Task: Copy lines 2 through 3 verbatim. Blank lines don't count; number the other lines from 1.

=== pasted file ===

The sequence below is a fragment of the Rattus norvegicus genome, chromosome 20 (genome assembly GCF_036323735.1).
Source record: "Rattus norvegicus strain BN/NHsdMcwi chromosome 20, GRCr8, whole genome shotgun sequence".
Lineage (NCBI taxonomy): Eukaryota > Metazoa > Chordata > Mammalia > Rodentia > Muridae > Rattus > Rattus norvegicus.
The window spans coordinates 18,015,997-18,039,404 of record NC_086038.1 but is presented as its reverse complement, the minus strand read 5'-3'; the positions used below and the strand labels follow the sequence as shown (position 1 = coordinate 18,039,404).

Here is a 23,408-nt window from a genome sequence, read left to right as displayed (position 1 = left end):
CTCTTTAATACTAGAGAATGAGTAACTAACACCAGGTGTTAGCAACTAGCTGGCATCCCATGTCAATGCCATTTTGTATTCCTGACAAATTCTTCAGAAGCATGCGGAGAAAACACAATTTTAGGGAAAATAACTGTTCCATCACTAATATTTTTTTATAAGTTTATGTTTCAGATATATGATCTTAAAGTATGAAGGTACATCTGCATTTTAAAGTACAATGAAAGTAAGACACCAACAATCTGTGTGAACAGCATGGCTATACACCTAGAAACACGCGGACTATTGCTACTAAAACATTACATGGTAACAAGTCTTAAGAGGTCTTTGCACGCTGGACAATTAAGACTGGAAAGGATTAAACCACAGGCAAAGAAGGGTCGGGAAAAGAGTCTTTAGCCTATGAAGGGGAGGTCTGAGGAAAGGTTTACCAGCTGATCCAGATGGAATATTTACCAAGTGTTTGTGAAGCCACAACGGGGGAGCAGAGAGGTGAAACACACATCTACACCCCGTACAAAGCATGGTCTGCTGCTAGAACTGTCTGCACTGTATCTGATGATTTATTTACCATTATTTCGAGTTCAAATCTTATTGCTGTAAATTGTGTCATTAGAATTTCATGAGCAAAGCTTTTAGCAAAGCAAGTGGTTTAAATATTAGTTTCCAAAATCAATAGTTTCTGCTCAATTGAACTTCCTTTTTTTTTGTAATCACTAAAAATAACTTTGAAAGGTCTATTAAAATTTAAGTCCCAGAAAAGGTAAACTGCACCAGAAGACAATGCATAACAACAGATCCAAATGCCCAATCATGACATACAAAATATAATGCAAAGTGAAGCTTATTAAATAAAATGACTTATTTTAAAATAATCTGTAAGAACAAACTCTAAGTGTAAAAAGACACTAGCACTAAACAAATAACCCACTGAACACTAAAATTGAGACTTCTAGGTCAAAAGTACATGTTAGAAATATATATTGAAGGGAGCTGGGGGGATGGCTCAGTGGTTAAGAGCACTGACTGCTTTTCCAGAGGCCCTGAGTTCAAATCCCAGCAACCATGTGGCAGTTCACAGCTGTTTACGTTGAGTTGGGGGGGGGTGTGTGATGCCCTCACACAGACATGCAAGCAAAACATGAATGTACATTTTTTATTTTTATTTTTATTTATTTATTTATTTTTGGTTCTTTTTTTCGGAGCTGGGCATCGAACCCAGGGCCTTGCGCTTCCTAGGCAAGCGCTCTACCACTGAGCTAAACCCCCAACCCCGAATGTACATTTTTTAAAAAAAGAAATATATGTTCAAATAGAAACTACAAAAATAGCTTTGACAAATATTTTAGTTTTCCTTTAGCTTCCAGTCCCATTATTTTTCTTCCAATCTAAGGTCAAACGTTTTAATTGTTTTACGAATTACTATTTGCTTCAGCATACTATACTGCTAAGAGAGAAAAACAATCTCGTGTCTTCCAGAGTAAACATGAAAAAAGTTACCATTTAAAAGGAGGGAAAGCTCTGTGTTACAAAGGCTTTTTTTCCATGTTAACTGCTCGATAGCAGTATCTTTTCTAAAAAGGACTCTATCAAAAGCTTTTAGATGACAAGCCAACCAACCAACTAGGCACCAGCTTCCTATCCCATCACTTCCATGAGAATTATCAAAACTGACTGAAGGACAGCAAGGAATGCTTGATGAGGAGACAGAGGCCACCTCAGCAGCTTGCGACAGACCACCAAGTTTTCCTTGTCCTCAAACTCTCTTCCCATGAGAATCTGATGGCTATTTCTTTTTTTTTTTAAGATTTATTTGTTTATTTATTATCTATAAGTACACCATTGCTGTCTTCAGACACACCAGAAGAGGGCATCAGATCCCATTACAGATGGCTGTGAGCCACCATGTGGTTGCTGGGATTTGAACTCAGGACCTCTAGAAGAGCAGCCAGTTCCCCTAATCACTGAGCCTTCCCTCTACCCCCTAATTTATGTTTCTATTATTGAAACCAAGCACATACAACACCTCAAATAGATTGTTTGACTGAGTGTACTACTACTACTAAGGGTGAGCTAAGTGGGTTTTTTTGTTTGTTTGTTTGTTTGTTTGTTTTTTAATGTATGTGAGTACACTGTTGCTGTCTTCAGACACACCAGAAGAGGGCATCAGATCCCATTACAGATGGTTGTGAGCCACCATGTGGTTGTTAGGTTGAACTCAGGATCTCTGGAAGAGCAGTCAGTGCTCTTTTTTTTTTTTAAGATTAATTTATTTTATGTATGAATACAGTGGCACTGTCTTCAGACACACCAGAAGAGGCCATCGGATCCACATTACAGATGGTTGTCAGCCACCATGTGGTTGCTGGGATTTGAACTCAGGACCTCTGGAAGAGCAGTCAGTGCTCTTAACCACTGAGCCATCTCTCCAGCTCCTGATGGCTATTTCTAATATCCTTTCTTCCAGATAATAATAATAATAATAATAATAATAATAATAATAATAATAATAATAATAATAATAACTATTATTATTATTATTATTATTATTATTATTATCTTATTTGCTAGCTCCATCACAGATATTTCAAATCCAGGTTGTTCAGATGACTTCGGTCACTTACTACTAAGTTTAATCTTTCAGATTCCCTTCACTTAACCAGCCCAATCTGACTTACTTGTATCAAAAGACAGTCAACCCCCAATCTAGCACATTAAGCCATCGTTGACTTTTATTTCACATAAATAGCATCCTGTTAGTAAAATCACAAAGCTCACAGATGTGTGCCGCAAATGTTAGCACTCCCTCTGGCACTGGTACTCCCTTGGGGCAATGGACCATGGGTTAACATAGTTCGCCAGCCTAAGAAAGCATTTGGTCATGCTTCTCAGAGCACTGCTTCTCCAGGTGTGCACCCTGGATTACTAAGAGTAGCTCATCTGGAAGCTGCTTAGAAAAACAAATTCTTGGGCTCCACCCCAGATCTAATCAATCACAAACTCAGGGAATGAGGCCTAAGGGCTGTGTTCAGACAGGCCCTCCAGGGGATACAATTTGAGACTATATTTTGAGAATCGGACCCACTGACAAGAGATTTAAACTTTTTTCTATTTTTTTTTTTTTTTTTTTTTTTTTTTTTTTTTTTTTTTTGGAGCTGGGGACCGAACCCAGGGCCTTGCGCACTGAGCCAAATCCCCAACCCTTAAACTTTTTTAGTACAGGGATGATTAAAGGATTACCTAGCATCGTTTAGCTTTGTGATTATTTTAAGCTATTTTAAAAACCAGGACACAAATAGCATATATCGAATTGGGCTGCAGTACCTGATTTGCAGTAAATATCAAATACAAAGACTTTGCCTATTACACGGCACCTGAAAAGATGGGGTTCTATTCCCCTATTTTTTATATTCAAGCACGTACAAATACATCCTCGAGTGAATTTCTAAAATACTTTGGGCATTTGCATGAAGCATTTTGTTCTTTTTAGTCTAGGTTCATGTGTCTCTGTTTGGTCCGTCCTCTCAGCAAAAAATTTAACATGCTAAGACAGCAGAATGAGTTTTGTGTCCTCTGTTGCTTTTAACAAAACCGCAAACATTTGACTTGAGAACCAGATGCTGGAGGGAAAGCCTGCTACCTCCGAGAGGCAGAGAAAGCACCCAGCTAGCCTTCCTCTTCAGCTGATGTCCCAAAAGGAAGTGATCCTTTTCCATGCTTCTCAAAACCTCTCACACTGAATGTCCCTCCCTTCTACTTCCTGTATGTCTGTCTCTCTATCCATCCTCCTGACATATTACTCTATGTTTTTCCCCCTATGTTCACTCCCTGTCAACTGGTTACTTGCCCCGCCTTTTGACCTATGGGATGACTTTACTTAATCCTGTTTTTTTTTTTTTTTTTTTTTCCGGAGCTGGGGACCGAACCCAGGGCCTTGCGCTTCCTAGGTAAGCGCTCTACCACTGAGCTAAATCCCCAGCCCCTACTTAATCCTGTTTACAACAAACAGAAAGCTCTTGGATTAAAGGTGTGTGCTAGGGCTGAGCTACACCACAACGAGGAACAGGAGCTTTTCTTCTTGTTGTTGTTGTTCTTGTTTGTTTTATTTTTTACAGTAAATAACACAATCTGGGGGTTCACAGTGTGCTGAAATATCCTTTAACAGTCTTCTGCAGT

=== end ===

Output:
Source record: "Rattus norvegicus strain BN/NHsdMcwi chromosome 20, GRCr8, whole genome shotgun sequence".
Lineage (NCBI taxonomy): Eukaryota > Metazoa > Chordata > Mammalia > Rodentia > Muridae > Rattus > Rattus norvegicus.